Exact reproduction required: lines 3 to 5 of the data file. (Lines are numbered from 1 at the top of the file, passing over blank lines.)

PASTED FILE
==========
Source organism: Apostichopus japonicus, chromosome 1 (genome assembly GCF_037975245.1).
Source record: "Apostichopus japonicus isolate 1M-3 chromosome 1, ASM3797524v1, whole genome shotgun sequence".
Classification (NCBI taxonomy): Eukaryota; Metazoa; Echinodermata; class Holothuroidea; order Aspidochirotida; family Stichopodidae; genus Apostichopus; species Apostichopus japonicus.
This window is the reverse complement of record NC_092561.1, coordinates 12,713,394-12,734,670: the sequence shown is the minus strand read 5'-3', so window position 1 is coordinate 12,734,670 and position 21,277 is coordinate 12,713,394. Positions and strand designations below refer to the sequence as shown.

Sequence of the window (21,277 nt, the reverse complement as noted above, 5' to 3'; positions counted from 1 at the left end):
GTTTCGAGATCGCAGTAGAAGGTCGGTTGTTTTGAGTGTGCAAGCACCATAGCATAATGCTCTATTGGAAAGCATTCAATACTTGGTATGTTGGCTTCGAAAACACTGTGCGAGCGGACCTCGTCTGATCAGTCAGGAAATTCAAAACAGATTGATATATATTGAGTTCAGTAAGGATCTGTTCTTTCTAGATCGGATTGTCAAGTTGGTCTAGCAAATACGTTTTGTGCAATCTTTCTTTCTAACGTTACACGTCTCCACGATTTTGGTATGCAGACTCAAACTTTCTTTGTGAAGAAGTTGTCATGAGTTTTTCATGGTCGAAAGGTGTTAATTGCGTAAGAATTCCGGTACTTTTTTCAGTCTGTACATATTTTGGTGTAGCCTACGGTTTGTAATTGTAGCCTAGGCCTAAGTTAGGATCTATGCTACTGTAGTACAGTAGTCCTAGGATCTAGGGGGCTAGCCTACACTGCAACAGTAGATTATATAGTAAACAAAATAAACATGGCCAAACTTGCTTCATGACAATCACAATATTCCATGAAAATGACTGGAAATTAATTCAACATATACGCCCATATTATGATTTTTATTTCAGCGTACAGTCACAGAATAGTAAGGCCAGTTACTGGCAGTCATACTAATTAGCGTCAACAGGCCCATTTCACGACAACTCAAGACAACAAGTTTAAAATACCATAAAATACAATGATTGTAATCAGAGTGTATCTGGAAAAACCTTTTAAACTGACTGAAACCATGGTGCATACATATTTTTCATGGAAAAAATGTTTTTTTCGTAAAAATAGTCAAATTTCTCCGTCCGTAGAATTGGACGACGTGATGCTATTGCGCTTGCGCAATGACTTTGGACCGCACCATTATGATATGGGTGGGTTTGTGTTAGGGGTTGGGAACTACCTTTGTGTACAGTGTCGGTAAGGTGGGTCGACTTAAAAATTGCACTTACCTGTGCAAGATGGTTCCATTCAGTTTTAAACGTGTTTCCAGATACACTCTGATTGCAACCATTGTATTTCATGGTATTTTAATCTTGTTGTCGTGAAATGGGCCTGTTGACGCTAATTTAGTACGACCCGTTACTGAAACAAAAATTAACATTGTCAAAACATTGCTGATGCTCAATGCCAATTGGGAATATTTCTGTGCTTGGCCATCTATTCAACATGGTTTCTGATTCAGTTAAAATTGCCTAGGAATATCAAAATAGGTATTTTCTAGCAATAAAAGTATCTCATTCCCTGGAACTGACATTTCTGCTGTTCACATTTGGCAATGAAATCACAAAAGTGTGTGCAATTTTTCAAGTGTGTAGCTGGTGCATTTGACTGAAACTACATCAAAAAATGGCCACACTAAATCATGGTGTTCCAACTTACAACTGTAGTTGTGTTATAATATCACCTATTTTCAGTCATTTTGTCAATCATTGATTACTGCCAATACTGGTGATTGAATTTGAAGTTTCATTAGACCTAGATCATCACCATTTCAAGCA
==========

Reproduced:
Classification (NCBI taxonomy): Eukaryota; Metazoa; Echinodermata; class Holothuroidea; order Aspidochirotida; family Stichopodidae; genus Apostichopus; species Apostichopus japonicus.
This window is the reverse complement of record NC_092561.1, coordinates 12,713,394-12,734,670: the sequence shown is the minus strand read 5'-3', so window position 1 is coordinate 12,734,670 and position 21,277 is coordinate 12,713,394. Positions and strand designations below refer to the sequence as shown.

Sequence of the window (21,277 nt, the reverse complement as noted above, 5' to 3'; positions counted from 1 at the left end):